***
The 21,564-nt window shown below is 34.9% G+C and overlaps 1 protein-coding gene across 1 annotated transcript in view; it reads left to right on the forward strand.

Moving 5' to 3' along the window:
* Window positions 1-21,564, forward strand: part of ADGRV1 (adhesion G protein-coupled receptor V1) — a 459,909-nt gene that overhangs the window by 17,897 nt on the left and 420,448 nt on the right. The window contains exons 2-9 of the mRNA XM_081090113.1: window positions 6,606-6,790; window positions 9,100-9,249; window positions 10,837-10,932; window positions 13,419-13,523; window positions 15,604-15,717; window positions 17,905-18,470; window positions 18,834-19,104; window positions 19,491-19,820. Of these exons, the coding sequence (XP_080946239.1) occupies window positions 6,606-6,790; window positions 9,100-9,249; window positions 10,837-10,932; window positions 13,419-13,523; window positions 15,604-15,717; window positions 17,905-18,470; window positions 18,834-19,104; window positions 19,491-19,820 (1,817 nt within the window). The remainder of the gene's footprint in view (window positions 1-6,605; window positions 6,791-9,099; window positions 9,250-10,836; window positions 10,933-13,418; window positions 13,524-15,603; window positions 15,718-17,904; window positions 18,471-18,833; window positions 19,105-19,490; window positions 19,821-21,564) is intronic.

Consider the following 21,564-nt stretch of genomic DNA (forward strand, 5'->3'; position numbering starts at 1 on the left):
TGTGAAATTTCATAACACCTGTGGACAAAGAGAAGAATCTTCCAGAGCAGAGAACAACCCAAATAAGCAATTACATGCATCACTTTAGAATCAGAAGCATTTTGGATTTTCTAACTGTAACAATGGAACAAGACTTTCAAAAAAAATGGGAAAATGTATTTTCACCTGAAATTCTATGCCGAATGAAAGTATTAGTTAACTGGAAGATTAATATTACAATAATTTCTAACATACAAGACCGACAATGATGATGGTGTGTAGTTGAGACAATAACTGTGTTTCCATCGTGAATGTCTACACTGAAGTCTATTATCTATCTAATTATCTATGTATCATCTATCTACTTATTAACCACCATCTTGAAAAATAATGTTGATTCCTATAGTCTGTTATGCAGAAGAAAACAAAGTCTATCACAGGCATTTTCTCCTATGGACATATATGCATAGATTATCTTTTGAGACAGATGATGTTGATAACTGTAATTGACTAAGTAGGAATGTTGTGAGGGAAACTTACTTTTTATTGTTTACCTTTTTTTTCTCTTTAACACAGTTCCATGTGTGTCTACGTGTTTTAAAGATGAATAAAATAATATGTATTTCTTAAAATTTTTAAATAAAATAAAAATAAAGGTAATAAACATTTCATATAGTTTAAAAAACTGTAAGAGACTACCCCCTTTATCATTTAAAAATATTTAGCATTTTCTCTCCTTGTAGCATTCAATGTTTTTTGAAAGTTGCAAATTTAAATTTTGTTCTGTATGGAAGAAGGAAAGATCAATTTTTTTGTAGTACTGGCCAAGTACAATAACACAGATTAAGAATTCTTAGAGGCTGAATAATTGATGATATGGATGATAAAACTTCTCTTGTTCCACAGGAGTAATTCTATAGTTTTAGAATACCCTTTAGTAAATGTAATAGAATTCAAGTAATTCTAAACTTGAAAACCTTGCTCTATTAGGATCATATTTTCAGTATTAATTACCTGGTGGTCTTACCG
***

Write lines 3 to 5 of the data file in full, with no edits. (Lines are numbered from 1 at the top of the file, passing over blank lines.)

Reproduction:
* Window positions 1-21,564, forward strand: part of ADGRV1 (adhesion G protein-coupled receptor V1) — a 459,909-nt gene that overhangs the window by 17,897 nt on the left and 420,448 nt on the right. The window contains exons 2-9 of the mRNA XM_081090113.1: window positions 6,606-6,790; window positions 9,100-9,249; window positions 10,837-10,932; window positions 13,419-13,523; window positions 15,604-15,717; window positions 17,905-18,470; window positions 18,834-19,104; window positions 19,491-19,820. Of these exons, the coding sequence (XP_080946239.1) occupies window positions 6,606-6,790; window positions 9,100-9,249; window positions 10,837-10,932; window positions 13,419-13,523; window positions 15,604-15,717; window positions 17,905-18,470; window positions 18,834-19,104; window positions 19,491-19,820 (1,817 nt within the window). The remainder of the gene's footprint in view (window positions 1-6,605; window positions 6,791-9,099; window positions 9,250-10,836; window positions 10,933-13,418; window positions 13,524-15,603; window positions 15,718-17,904; window positions 18,471-18,833; window positions 19,105-19,490; window positions 19,821-21,564) is intronic.

Consider the following 21,564-nt stretch of genomic DNA (forward strand, 5'->3'; position numbering starts at 1 on the left):
TGTGAAATTTCATAACACCTGTGGACAAAGAGAAGAATCTTCCAGAGCAGAGAACAACCCAAATAAGCAATTACATGCATCACTTTAGAATCAGAAGCATTTTGGATTTTCTAACTGTAACAATGGAACAAGACTTTCAAAAAAAATGGGAAAATGTATTTTCACCTGAAATTCTATGCCGAATGAAAGTATTAGTTAACTGGAAGATTAATATTACAATAATTTCTAACATACAAGACCGACAATGATGATGGTGTGTAGTTGAGACAATAACTGTGTTTCCATCGTGAATGTCTACACTGAAGTCTATTATCTATCTAATTATCTATGTATCATCTATCTACTTATTAACCACCATCTTGAAAAATAATGTTGATTCCTATAGTCTGTTATGCAGAAGAAAACAAAGTCTATCACAGGCATTTTCTCCTATGGACATATATGCATAGATTATCTTTTGAGACAGATGATGTTGATAACTGTAATTGACTAAGTAGGAATGTTGTGAGGGAAACTTACTTTTTATTGTTTACCTTTTTTTTCTCTTTAACACAGTTCCATGTGTGTCTACGTGTTTTAAAGATGAATAAAATAATATGTATTTCTTAAAATTTTTAAATAAAATAAAAATAAAGGTAATAAACATTTCATATAGTTTAAAAAACTGTAAGAGACTACCCCCTTTATCATTTAAAAATATTTAGCATTTTCTCTCCTTGTAGCATTCAATGTTTTTTGAAAGTTGCAAATTTAAATTTTGTTCTGTATGGAAGAAGGAAAGATCAATTTTTTTGTAGTACTGGCCAAGTACAATAACACAGATTAAGAATTCTTAGAGGCTGAATAATTGATGATATGGATGATAAAACTTCTCTTGTTCCACAGGAGTAATTCTATAGTTTTAGAATACCCTTTAGTAAATGTAATAGAATTCAAGTAATTCTAAACTTGAAAACCTTGCTCTATTAGGATCATATTTTCAGTATTAATTACCTGGTGGTCTTACCG